Lukey has tried more than fifty federal and state cases, mainly to juries. She has also argued many cases before the US Court of Appeals for the First Circuit, and before state appellate courts in Massachusetts and New Hampshire. She mentions a couple of cases that have had a lasting impact on her, for different reasons. One was her representation of oncologist Dr. Lois Ayash in a libel suit against the Boston Globe, following the tragic death of Globe columnist Betsy Lehman and permanent heart injury to another woman, Maureen Bateman, of massive chemotherapy overdoses at Dana-Farber Cancer Institute in 1994.
The Globe incorrectly identified Ayash as one of the doctors who signed the order prescribing the fourfold overdose, in the course of an experimental treatment for breast cancer. Only in February 2005 did the Massachusetts Supreme Judicial Court uphold the jury’s original $2.1 million award to Ayash, on the grounds of psychological suffering and negative impact on her career. Lukey calls Ayash “one of the finest people I have ever known,” and found it troubling to watch her bear the emotional and professional toll of the protracted case. “That she ultimately reaped the benefits she did was professionally probably the single most satisfying case in which I’ve ever been involved,” says Lukey.
Another case that turned out to be “almost career-altering” for Lukey was a medical liability case in District Court in New Hampshire in 1997. Lukey represented the plaintiff, a young cardiologist, Dr. Richard Klonoski, whose wife Jolanta had died of eclampsia after giving birth to their third child at Dartmouth Hitchcock Medical Center in May 1993. In the course of the trial, defense counsel for the hospital repeatedly raised questions about marital problems between the Klonoskis, which Lukey says puzzled her client. She got a court order requiring the production of any evidence they had to suggest discord, and nothing was forthcoming.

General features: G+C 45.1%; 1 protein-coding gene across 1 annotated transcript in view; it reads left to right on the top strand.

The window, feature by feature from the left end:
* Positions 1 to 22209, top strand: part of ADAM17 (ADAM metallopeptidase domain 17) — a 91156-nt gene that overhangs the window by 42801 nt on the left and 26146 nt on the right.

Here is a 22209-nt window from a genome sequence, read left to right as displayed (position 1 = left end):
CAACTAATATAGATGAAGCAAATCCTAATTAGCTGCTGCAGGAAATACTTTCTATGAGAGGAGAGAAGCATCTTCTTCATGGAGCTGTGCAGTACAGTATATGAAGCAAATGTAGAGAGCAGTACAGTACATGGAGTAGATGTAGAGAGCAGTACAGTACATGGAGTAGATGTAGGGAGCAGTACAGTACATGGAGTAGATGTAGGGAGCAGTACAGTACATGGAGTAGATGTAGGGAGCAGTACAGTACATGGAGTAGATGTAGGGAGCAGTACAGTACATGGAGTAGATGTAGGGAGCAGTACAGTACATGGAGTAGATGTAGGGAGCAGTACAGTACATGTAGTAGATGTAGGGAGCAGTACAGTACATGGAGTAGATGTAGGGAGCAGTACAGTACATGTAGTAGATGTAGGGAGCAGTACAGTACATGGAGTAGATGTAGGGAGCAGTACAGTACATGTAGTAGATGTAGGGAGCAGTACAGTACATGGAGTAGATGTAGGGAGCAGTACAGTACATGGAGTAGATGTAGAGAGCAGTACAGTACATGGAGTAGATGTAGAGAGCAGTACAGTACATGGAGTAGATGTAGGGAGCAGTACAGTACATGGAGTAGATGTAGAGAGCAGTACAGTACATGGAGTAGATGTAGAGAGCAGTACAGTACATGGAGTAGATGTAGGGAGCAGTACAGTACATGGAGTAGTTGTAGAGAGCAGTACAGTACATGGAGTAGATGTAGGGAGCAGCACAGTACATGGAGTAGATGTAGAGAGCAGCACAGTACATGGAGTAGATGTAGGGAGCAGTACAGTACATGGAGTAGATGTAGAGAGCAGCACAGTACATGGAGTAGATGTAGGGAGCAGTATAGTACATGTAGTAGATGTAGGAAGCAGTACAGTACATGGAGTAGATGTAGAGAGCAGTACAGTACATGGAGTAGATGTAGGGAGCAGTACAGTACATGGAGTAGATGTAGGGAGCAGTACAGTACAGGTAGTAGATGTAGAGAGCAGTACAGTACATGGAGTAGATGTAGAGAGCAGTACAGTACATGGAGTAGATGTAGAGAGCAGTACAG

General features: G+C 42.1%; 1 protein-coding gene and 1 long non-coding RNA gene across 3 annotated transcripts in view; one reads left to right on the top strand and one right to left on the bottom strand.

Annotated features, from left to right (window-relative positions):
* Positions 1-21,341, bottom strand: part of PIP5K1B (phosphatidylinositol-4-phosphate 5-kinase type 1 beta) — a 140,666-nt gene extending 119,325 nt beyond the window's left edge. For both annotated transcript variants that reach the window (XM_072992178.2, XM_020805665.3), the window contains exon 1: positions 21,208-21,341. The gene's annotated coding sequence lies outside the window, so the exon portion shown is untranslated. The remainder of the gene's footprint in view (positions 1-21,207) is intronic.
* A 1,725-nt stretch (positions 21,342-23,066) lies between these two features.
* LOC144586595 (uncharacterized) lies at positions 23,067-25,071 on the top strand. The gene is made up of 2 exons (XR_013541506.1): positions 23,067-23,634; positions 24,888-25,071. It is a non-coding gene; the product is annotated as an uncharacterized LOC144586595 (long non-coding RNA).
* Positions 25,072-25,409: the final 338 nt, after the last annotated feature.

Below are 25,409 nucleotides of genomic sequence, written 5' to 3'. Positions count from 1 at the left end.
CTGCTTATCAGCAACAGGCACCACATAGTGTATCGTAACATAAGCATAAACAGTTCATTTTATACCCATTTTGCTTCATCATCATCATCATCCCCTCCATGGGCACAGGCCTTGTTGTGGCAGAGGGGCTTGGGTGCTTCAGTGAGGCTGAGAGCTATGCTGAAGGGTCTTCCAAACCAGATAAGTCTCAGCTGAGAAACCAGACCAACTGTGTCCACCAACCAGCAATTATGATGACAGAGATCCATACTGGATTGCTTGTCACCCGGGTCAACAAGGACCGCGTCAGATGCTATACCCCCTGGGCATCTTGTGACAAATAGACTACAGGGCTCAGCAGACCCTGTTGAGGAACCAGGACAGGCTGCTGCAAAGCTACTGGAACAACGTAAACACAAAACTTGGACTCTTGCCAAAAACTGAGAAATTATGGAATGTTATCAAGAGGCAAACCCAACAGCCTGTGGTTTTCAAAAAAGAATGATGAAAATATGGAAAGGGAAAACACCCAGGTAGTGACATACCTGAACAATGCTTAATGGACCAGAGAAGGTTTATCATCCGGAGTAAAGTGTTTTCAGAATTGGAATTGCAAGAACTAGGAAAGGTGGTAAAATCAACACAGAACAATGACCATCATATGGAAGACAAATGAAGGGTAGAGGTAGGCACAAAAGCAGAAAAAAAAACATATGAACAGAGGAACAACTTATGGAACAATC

On the last day of the trial, says Lukey, defense counsel “literally pulled out of his pocket” a copy of a letter that Jolanta Klonoski had written to her sister in Poland a week before her death, indicating her intention to divorce her husband. “I was beside myself,” says Lukey. “Our system is set up so we’re not supposed to be subjected to litigation by ambush, and this was total ambush.” After a lengthy bench conference, at which Lukey passionately argued against the admissibility of the letter, about which neither she nor her client had known anything, the trial judge allowed it in evidence. As Lukey recalls, “it so inflamed the jury, it was so contrary to everything we had said in our case about the relationship, that there was a defendant’s verdict in about an hour.”
Shortly afterwards, Lukey was traveling in Kenya with her family, on photo-safari, still “very, very upset” about the case. She remembers sitting on the banks of Lake Naivasha, northwest of Nairobi, and telling her husband, “I don’t want to go back; the system has so totally failed.” With hindsight, she can smile at the calm with which Stevenson, himself a former senior partner at Hale and Dorr, now retired, responded. “That’s an interesting thought,” he said. “It’s very beautiful here, but where is Heather going to go to school?”
Back in Boston, Lukey channeled her outrage into a book about the case, in collaboration with Richard Klonoski, with the working title Broken Oaths. The book was never finished, although Lukey had written about one third of her chapters on the legal aspects, when in September 1998, the US Court of Appeals First Circuit reversed the verdict, affirming and extensively quoting Lukey’s spontaneous arguments to the trial judge. “I sometimes wonder what I would be doing today if the First Circuit hadn’t reversed, whether I would have just gone on, or changed course,” says Lukey.